It has been a far from easy first few months in office for Scottish Labour Party leader, Jim Murphy. Since his election in December, having campaigned on the promise that his leadership would allow Labour to challenge the dominance of the SNP, Labour remain firmly slumped in second place. Polls are putting them on around 25%-30% of the popular vote compared to 40%-50% for the SNP and, even more worryingly (for Murphy and Labour), are predicting the SNP will win from 40-56 of the 59 Scottish seats. Such an outcome would represent a huge swing away from Labour, who currently hold 41 seats in Scotland, in comparison to the SNP’s 6.
Perhaps most distressing for Labour are Lord Ashcroft’s polls of 24 Scottish constituencies, including those with the largest Labour majorities from the 2010 election. Of these 24 constituencies, Ashcroft predicts 21 will return SNP MPs. These constituencies include: Gordon Brown’s seat in Kirkcaldy (which returned Brown with a 23,000 majority in 2010); six out of seven of Labour’s seats in Glasgow; Douglas Alexander’s seat in Paisley; and Alistair Darling’s Edinburgh South West constituency (Darling is standing down at this election). Even Murphy’s own seat in affluent East Renfrewshire hangs in the balance, with Ashcroft putting him just 1 percent point ahead of the SNP.
Amidst this seismic shift in Scottish politics, where Labour look set to dip below 35% of the Scottish vote for the first time in the post-war period, Jim Murphy and the rest of the Labour Party appear to have remarkably few answers.
What the party seems to fail to understand is that the SNP is outflanking them to the left, with Nicola Sturgeon continually repeating that the party is anti-austerity and on the side of those being hit hardest by the cuts. This is what is leading to the massive swing.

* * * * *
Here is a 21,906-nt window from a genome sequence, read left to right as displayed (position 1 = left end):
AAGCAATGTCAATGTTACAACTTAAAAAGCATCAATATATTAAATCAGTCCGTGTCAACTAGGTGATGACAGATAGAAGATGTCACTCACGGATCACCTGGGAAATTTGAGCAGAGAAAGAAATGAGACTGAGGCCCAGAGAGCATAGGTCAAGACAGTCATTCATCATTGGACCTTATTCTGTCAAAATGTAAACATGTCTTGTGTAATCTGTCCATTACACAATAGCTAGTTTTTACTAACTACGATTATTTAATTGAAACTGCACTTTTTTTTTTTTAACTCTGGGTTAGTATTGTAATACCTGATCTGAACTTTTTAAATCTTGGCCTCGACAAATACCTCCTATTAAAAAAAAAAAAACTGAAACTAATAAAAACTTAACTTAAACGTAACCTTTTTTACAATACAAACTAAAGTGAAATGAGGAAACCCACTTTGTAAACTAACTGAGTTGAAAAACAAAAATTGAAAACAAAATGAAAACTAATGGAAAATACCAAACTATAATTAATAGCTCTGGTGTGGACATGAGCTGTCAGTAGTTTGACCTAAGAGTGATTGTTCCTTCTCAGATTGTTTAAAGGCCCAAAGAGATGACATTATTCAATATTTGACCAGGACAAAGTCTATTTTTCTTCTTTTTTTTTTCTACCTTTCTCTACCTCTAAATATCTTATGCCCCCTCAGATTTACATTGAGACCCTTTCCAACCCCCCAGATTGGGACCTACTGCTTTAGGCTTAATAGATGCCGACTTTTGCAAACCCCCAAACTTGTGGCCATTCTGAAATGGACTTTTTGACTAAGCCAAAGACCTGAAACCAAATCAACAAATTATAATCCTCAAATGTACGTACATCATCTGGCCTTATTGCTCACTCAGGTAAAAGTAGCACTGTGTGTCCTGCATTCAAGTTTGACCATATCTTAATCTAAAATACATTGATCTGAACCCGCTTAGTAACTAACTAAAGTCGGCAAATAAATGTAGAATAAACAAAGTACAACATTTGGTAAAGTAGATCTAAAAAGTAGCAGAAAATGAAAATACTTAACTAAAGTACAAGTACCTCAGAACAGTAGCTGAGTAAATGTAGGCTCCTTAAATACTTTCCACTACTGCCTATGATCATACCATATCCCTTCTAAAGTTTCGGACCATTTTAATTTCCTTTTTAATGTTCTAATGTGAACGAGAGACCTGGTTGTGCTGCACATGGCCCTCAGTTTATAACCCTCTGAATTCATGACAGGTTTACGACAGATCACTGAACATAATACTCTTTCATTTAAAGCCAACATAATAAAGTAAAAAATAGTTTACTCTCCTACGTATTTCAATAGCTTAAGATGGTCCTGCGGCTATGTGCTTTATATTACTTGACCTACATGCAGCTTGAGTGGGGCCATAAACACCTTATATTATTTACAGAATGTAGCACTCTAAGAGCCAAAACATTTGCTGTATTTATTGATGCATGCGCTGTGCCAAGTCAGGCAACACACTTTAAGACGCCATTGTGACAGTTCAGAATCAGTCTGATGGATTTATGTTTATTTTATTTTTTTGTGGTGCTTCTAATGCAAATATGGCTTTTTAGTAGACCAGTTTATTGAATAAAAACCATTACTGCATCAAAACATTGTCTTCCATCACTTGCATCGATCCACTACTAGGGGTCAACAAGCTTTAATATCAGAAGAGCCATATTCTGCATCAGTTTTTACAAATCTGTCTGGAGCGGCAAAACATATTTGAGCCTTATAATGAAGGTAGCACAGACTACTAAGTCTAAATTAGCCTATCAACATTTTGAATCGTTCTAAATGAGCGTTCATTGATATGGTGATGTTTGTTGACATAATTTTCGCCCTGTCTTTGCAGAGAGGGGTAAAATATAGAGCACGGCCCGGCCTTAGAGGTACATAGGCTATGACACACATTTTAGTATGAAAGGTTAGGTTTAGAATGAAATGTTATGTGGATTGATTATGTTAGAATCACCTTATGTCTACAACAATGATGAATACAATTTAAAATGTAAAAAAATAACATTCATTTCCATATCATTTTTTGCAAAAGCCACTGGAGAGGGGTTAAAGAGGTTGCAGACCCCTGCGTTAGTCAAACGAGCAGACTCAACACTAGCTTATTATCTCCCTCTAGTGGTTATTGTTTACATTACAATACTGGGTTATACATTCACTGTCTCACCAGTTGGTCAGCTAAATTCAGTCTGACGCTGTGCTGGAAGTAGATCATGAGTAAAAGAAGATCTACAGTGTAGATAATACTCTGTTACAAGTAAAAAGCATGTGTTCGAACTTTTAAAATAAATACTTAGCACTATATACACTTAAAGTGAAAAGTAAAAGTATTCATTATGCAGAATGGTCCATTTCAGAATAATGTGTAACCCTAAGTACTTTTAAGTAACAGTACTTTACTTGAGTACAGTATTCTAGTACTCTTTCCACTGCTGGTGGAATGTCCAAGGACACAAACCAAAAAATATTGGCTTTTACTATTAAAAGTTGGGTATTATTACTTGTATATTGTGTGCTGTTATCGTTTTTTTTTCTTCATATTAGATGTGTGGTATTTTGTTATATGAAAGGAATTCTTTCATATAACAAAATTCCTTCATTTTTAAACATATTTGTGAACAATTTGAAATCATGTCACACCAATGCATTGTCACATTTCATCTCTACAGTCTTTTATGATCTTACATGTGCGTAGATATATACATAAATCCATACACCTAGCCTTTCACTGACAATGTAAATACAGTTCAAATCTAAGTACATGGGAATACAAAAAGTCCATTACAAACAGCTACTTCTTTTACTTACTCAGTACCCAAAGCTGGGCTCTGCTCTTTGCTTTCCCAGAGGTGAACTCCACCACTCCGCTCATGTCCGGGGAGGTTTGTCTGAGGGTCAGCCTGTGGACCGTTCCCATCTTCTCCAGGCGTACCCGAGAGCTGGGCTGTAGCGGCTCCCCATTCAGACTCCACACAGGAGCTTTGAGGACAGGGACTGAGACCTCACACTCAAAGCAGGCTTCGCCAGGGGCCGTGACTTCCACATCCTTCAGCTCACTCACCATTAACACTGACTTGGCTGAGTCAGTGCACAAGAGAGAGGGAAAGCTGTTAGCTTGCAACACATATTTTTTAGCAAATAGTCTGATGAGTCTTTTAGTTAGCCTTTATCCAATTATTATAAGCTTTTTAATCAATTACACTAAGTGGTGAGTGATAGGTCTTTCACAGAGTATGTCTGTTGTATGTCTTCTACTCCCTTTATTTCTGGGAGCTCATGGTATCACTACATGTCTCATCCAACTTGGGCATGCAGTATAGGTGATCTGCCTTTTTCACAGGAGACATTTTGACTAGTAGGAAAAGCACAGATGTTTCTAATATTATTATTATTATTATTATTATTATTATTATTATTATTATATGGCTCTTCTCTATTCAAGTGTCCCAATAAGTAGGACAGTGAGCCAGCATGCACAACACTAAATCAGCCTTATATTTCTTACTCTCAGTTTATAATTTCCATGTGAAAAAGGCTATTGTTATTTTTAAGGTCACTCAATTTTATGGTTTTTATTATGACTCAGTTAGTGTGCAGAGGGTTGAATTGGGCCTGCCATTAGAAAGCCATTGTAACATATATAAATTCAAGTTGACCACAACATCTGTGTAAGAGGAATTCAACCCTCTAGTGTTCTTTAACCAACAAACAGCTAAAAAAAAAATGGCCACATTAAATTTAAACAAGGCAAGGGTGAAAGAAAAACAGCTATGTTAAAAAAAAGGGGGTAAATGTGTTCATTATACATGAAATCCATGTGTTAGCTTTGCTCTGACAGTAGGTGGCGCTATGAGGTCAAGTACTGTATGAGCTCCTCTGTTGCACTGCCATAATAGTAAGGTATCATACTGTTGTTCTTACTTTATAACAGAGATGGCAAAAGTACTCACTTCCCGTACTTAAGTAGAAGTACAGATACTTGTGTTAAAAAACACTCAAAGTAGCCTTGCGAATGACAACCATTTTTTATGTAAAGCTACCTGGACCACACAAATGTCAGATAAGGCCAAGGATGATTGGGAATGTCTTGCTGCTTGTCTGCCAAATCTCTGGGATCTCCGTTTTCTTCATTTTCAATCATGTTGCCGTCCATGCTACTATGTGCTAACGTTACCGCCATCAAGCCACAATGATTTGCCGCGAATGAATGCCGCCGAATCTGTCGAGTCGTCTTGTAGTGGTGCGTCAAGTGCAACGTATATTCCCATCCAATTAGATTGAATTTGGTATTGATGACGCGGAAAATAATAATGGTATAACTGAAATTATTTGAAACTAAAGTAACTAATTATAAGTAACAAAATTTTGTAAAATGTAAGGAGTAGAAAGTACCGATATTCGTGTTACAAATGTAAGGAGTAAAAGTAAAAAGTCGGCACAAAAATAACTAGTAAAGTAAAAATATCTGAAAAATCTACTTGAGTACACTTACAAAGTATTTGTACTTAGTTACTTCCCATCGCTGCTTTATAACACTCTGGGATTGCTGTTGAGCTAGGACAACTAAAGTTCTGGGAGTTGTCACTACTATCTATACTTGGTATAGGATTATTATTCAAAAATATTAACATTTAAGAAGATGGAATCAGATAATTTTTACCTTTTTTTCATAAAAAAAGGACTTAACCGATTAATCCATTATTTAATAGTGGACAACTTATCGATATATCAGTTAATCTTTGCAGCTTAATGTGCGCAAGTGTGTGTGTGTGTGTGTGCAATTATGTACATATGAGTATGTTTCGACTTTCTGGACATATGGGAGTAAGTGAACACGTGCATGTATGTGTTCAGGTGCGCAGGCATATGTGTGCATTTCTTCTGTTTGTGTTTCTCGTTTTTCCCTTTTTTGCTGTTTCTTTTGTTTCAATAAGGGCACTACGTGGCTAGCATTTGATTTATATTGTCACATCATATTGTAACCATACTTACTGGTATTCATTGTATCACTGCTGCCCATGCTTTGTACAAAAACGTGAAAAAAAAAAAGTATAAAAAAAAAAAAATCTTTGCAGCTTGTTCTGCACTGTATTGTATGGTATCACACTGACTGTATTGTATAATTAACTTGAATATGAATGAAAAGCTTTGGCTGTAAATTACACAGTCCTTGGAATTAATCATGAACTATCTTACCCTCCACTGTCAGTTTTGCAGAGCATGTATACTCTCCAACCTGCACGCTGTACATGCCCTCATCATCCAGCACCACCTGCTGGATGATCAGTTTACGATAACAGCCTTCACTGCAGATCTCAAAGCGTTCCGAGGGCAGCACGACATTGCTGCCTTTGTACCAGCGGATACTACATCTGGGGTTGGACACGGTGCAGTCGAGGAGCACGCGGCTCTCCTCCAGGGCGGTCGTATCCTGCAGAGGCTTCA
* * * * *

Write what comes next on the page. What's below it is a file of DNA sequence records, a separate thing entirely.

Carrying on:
Instead of responding with left-wing policy against the cuts and for the improvement of services (which could only be genuinely funded by nationalisation), Murphy introduced his own “Clause Four”, outlining the Scottish Labour Party’s commitment to “patriotism”.
Crisis of reformism
This response is the result of two things. The residual hold of New Labour over the party, and particularly over arch-Blairite Murphy, means that left policy continues to be shunned. The party remains keen to shows its commitment and responsibility to capitalism and the ruling class, a recipe that has led to disaster for social democratic parties elsewhere across Europe. In Greece, the social democrats, PASOK, a party was in government carrying out austerity, won less than 5% of the vote at the recent January election. Similarly, French president, Hollande, who came to power as the Socialist Party candidate, promising to raise taxes and prevent cuts, is now one of the least popular presidents ever as he has failed to deliver.
The other issue facing the Labour Party is that of the referendum. Once again this is something the leadership have failed to understand, and this is directly linked to Murphy’s blunt appeal to patriotism.
The political earthquake that was the Scottish independence referendum last year represented not a simple turn to nationalism but a vote for change and, fundamentally, a vote against austerity. In the weeks leading up to the referendum there was a huge swing behind the yes campaign, with one poll showing a majority in favour.